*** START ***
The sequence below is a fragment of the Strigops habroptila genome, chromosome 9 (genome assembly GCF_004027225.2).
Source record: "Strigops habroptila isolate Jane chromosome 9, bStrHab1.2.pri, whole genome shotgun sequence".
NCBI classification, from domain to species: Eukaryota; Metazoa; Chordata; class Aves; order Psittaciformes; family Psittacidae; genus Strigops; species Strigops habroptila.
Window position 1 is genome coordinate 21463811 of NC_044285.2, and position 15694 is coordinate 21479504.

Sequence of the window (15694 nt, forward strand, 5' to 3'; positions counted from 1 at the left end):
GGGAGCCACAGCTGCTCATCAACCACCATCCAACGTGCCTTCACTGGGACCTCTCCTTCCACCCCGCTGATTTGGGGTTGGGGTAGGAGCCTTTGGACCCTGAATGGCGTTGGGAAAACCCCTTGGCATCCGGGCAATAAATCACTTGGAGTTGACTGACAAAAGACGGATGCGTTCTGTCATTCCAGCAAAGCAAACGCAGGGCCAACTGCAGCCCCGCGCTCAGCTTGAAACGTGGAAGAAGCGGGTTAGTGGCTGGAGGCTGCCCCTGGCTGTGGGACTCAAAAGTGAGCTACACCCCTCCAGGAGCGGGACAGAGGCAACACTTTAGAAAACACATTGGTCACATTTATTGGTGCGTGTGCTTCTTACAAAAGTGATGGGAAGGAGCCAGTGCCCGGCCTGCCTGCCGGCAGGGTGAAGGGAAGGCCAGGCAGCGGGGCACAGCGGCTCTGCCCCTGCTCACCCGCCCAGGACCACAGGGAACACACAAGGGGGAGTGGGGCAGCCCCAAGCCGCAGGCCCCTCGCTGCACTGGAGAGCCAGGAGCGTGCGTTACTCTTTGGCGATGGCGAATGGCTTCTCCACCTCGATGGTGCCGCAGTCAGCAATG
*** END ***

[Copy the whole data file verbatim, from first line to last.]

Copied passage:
The sequence below is a fragment of the Strigops habroptila genome, chromosome 9 (genome assembly GCF_004027225.2).
Source record: "Strigops habroptila isolate Jane chromosome 9, bStrHab1.2.pri, whole genome shotgun sequence".
NCBI classification, from domain to species: Eukaryota; Metazoa; Chordata; class Aves; order Psittaciformes; family Psittacidae; genus Strigops; species Strigops habroptila.
Window position 1 is genome coordinate 21463811 of NC_044285.2, and position 15694 is coordinate 21479504.

Sequence of the window (15694 nt, forward strand, 5' to 3'; positions counted from 1 at the left end):
GGGAGCCACAGCTGCTCATCAACCACCATCCAACGTGCCTTCACTGGGACCTCTCCTTCCACCCCGCTGATTTGGGGTTGGGGTAGGAGCCTTTGGACCCTGAATGGCGTTGGGAAAACCCCTTGGCATCCGGGCAATAAATCACTTGGAGTTGACTGACAAAAGACGGATGCGTTCTGTCATTCCAGCAAAGCAAACGCAGGGCCAACTGCAGCCCCGCGCTCAGCTTGAAACGTGGAAGAAGCGGGTTAGTGGCTGGAGGCTGCCCCTGGCTGTGGGACTCAAAAGTGAGCTACACCCCTCCAGGAGCGGGACAGAGGCAACACTTTAGAAAACACATTGGTCACATTTATTGGTGCGTGTGCTTCTTACAAAAGTGATGGGAAGGAGCCAGTGCCCGGCCTGCCTGCCGGCAGGGTGAAGGGAAGGCCAGGCAGCGGGGCACAGCGGCTCTGCCCCTGCTCACCCGCCCAGGACCACAGGGAACACACAAGGGGGAGTGGGGCAGCCCCAAGCCGCAGGCCCCTCGCTGCACTGGAGAGCCAGGAGCGTGCGTTACTCTTTGGCGATGGCGAATGGCTTCTCCACCTCGATGGTGCCGCAGTCAGCAATG